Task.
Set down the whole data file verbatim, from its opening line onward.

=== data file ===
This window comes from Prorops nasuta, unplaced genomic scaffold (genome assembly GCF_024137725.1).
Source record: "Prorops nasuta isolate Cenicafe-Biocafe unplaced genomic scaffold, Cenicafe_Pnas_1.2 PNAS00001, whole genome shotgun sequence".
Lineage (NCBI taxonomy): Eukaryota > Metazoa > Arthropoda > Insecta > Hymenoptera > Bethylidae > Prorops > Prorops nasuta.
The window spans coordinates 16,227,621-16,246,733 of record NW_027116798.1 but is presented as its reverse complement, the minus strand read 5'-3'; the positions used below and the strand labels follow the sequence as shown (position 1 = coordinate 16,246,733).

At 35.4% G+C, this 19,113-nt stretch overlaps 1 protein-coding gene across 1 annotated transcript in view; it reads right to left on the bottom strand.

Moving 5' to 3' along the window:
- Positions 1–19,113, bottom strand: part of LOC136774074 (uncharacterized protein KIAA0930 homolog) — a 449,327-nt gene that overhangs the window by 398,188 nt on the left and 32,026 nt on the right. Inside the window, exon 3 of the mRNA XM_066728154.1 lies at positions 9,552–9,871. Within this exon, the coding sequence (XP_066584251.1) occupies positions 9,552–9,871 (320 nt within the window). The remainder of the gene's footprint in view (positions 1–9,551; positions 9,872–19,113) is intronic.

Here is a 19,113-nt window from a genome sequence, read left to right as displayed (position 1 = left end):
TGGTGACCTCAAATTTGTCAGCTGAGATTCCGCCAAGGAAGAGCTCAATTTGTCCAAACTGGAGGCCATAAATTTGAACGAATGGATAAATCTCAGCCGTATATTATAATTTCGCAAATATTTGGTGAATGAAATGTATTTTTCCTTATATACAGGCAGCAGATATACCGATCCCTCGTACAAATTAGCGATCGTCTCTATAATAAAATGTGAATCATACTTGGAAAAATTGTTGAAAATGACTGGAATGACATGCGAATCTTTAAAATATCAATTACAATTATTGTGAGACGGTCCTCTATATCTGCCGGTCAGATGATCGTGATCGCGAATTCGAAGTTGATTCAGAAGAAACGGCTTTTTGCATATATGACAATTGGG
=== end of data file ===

This window comes from Prorops nasuta, unplaced genomic scaffold (genome assembly GCF_024137725.1).
Source record: "Prorops nasuta isolate Cenicafe-Biocafe unplaced genomic scaffold, Cenicafe_Pnas_1.2 PNAS00001, whole genome shotgun sequence".
Lineage (NCBI taxonomy): Eukaryota > Metazoa > Arthropoda > Insecta > Hymenoptera > Bethylidae > Prorops > Prorops nasuta.
The window spans coordinates 16,227,621-16,246,733 of record NW_027116798.1 but is presented as its reverse complement, the minus strand read 5'-3'; the positions used below and the strand labels follow the sequence as shown (position 1 = coordinate 16,246,733).

At 35.4% G+C, this 19,113-nt stretch overlaps 1 protein-coding gene across 1 annotated transcript in view; it reads right to left on the bottom strand.

Moving 5' to 3' along the window:
- Positions 1–19,113, bottom strand: part of LOC136774074 (uncharacterized protein KIAA0930 homolog) — a 449,327-nt gene that overhangs the window by 398,188 nt on the left and 32,026 nt on the right. Inside the window, exon 3 of the mRNA XM_066728154.1 lies at positions 9,552–9,871. Within this exon, the coding sequence (XP_066584251.1) occupies positions 9,552–9,871 (320 nt within the window). The remainder of the gene's footprint in view (positions 1–9,551; positions 9,872–19,113) is intronic.

Here is a 19,113-nt window from a genome sequence, read left to right as displayed (position 1 = left end):
TGGTGACCTCAAATTTGTCAGCTGAGATTCCGCCAAGGAAGAGCTCAATTTGTCCAAACTGGAGGCCATAAATTTGAACGAATGGATAAATCTCAGCCGTATATTATAATTTCGCAAATATTTGGTGAATGAAATGTATTTTTCCTTATATACAGGCAGCAGATATACCGATCCCTCGTACAAATTAGCGATCGTCTCTATAATAAAATGTGAATCATACTTGGAAAAATTGTTGAAAATGACTGGAATGACATGCGAATCTTTAAAATATCAATTACAATTATTGTGAGACGGTCCTCTATATCTGCCGGTCAGATGATCGTGATCGCGAATTCGAAGTTGATTCAGAAGAAACGGCTTTTTGCATATATGACAATTGGG